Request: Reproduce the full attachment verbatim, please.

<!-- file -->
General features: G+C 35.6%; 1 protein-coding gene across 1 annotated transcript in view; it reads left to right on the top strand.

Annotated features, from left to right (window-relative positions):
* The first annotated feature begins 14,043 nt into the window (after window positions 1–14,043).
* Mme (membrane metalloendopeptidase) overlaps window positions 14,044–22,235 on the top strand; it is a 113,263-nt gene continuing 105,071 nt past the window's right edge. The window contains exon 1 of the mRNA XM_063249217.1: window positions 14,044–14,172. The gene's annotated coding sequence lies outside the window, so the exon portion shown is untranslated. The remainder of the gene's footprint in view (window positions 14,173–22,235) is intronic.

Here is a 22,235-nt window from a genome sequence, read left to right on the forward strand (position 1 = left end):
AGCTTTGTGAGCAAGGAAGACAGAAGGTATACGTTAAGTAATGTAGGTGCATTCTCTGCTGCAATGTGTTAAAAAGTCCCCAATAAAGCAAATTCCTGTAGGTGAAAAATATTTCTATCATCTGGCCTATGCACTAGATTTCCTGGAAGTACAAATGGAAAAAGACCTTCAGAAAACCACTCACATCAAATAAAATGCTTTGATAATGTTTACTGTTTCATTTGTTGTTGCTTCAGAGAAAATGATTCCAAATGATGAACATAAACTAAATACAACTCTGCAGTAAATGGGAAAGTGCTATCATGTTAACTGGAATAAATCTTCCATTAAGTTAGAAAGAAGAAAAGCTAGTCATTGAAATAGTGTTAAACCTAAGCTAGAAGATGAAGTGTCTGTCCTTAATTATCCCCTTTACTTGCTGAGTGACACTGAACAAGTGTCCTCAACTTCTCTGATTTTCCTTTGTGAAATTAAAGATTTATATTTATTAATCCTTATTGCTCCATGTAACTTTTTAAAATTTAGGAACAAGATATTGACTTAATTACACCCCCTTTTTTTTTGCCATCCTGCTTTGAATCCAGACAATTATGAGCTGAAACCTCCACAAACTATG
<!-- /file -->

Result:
General features: G+C 35.6%; 1 protein-coding gene across 1 annotated transcript in view; it reads left to right on the top strand.

Annotated features, from left to right (window-relative positions):
* The first annotated feature begins 14,043 nt into the window (after window positions 1–14,043).
* Mme (membrane metalloendopeptidase) overlaps window positions 14,044–22,235 on the top strand; it is a 113,263-nt gene continuing 105,071 nt past the window's right edge. The window contains exon 1 of the mRNA XM_063249217.1: window positions 14,044–14,172. The gene's annotated coding sequence lies outside the window, so the exon portion shown is untranslated. The remainder of the gene's footprint in view (window positions 14,173–22,235) is intronic.

Here is a 22,235-nt window from a genome sequence, read left to right on the forward strand (position 1 = left end):
AGCTTTGTGAGCAAGGAAGACAGAAGGTATACGTTAAGTAATGTAGGTGCATTCTCTGCTGCAATGTGTTAAAAAGTCCCCAATAAAGCAAATTCCTGTAGGTGAAAAATATTTCTATCATCTGGCCTATGCACTAGATTTCCTGGAAGTACAAATGGAAAAAGACCTTCAGAAAACCACTCACATCAAATAAAATGCTTTGATAATGTTTACTGTTTCATTTGTTGTTGCTTCAGAGAAAATGATTCCAAATGATGAACATAAACTAAATACAACTCTGCAGTAAATGGGAAAGTGCTATCATGTTAACTGGAATAAATCTTCCATTAAGTTAGAAAGAAGAAAAGCTAGTCATTGAAATAGTGTTAAACCTAAGCTAGAAGATGAAGTGTCTGTCCTTAATTATCCCCTTTACTTGCTGAGTGACACTGAACAAGTGTCCTCAACTTCTCTGATTTTCCTTTGTGAAATTAAAGATTTATATTTATTAATCCTTATTGCTCCATGTAACTTTTTAAAATTTAGGAACAAGATATTGACTTAATTACACCCCCTTTTTTTTTGCCATCCTGCTTTGAATCCAGACAATTATGAGCTGAAACCTCCACAAACTATG